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Monday Postcard #263 – Unkraut

Monday Postcard #263 – Unkraut

Monday Postcard 263 Unkraut

Even though I am not the most talented person at gardening, I do love flowers. In a nice bouquet, in a pot, as a wreath. But I enjoy them the most during my walks in nature. You may have seen my countless flower pictures on Instagram or on the cover pictures for my Monday Postcards. While I do love a beautiful park or a groomed English garden, the most beautiful flowers are the wild ones; those which unexpectedly cross your path. Most of the time, these are not the flowers with a particular “heritage” or “family tree”, these are the “ordinary” ones. Or, they are what we call in German: “Unkraut”.

“Unkraut” means “weeds” and it is a term for those flowers people did not plant intentionally – the ones which grow in between the groomed roses or lilies and the ones which are tough to get rid of. We even have a saying in German “Unkraut vergeht nicht” which translates to “weeds are hard to get rid of” and it refers to somebody who is facing a hard time but keeps fighting. “Kraut” means herbs or cabbage and the prefix “un” is a negation meaning “not”; it basically means “not herbs” and it has a negative connotation.

Tree in front of painted sky

Most Austrians prefer a well-groomed garden – with a nice lawn, clear zones for the decorative flowers. I do enjoy it too, but I also think it is nice if you have one spot in your garden with a wild flower meadow. Not only because of the many colours but also because of all the butterflies, bees and other insects you will get to see.

I wonder who defined what is Unkraut and what is a “real” flower or plant? I guess somebody once started with a list of “worthy” flowers and the ones they did not plan for were called Unkraut. Some of the most beautiful plants I saw where Unkraut – I recently walked by a giant thistle “tree” with its branches stretching up high towards the sky. I also used thistle to stage some of the baskets I sold at Pelagona. Sometimes, I play a game where I wonder which plant or flower represents myself best. In the category “Non-Unkraut-Flowers” I would probably be a pink honeysuckle or a disco-pink hibiscus. But I think I am rather a type of Unkraut. Maybe one of the big thistles I just mentioned.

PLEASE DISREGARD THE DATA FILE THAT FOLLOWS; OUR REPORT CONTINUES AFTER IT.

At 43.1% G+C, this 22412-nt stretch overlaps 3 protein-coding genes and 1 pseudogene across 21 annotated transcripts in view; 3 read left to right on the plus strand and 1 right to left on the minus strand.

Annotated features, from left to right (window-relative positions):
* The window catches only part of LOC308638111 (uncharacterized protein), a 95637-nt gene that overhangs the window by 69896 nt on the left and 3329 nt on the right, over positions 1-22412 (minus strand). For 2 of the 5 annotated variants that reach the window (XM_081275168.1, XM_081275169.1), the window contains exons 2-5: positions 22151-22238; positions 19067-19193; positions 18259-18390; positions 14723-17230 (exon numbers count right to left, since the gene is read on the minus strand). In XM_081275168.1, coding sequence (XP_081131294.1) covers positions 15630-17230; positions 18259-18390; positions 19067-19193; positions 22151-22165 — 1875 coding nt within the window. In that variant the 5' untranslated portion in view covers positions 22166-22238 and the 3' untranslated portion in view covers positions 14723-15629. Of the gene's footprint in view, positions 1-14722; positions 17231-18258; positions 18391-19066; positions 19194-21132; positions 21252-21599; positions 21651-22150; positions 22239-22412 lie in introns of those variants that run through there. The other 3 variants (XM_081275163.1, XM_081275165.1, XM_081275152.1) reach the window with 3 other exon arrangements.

Giant thistle
A giant thistle “tree” which crossed my path recently.

I think Unkraut has a bad reputation which it does not deserve. Probably it is just bad marketing or PR. The reason why people do not like it is actually an amazing trait: it can grow practically anywhere, which means no matter the conditions, Unkraut will make it work. Even if you rip it out, it will most likely grow back. Even if it is not wanted, as it may be an “inconvenience” to the eye or to the plants next to it, “Unkraut” does not take it personally. Hence, whatever you throw at Unkraut, no matter the challenges, it keeps hustling. Even though people say it is ugly, Unkraut grows tall and shows its unique blooms. Some Unkraut has little thorns which may make it look dangerous, but maybe it they are just there to protect their blooms which are as delicate as the ones of roses, lilies or hydrangeas. Unkraut does not conform to any beauty standards. It has defined its own style and beauty. Some may find it ugly, but we know that uniqueness always comes with beauty. Just because Unkraut cannot be put into certain shapes like boxwood or does not grow how you want it to grow (like the roses around a garden gate), it does not make it ugly. It has its own mind. 

Thinking about all of this, I think Unkraut is the coolest of all plants. I aspire to be like Unkraut – I may have some small thorns just as a matter of self-protection. Sometimes, me and my views may be seen as an inconvenience. But I will stand tall next to all the other plants who “conform”. And I hope that my eclectic colours and attitude will give you as much joy as the big thistle tree which recently crossed my path.

Which plant are you? Are you team “Unkraut” too?

Work mode

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